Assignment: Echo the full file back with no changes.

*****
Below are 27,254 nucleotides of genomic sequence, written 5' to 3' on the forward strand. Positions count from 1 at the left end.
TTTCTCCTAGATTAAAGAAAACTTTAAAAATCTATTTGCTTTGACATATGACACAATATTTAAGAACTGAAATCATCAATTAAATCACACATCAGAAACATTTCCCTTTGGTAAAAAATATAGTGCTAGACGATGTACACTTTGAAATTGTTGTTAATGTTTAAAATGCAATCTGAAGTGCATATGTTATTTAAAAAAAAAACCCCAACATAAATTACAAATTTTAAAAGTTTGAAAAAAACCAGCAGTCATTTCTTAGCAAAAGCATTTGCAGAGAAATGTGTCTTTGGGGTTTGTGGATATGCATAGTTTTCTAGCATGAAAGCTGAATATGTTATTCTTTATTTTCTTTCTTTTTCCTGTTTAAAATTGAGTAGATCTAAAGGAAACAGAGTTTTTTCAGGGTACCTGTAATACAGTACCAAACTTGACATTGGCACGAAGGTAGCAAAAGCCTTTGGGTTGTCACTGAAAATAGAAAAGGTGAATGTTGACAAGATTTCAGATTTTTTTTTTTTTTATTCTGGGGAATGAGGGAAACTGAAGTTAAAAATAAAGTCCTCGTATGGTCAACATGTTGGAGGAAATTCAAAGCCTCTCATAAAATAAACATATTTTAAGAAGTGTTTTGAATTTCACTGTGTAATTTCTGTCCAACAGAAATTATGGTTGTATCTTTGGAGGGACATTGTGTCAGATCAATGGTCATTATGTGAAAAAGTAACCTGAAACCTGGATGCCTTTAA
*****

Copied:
Below are 27,254 nucleotides of genomic sequence, written 5' to 3' on the forward strand. Positions count from 1 at the left end.
TTTCTCCTAGATTAAAGAAAACTTTAAAAATCTATTTGCTTTGACATATGACACAATATTTAAGAACTGAAATCATCAATTAAATCACACATCAGAAACATTTCCCTTTGGTAAAAAATATAGTGCTAGACGATGTACACTTTGAAATTGTTGTTAATGTTTAAAATGCAATCTGAAGTGCATATGTTATTTAAAAAAAAAACCCCAACATAAATTACAAATTTTAAAAGTTTGAAAAAAACCAGCAGTCATTTCTTAGCAAAAGCATTTGCAGAGAAATGTGTCTTTGGGGTTTGTGGATATGCATAGTTTTCTAGCATGAAAGCTGAATATGTTATTCTTTATTTTCTTTCTTTTTCCTGTTTAAAATTGAGTAGATCTAAAGGAAACAGAGTTTTTTCAGGGTACCTGTAATACAGTACCAAACTTGACATTGGCACGAAGGTAGCAAAAGCCTTTGGGTTGTCACTGAAAATAGAAAAGGTGAATGTTGACAAGATTTCAGATTTTTTTTTTTTTTATTCTGGGGAATGAGGGAAACTGAAGTTAAAAATAAAGTCCTCGTATGGTCAACATGTTGGAGGAAATTCAAAGCCTCTCATAAAATAAACATATTTTAAGAAGTGTTTTGAATTTCACTGTGTAATTTCTGTCCAACAGAAATTATGGTTGTATCTTTGGAGGGACATTGTGTCAGATCAATGGTCATTATGTGAAAAAGTAACCTGAAACCTGGATGCCTTTAA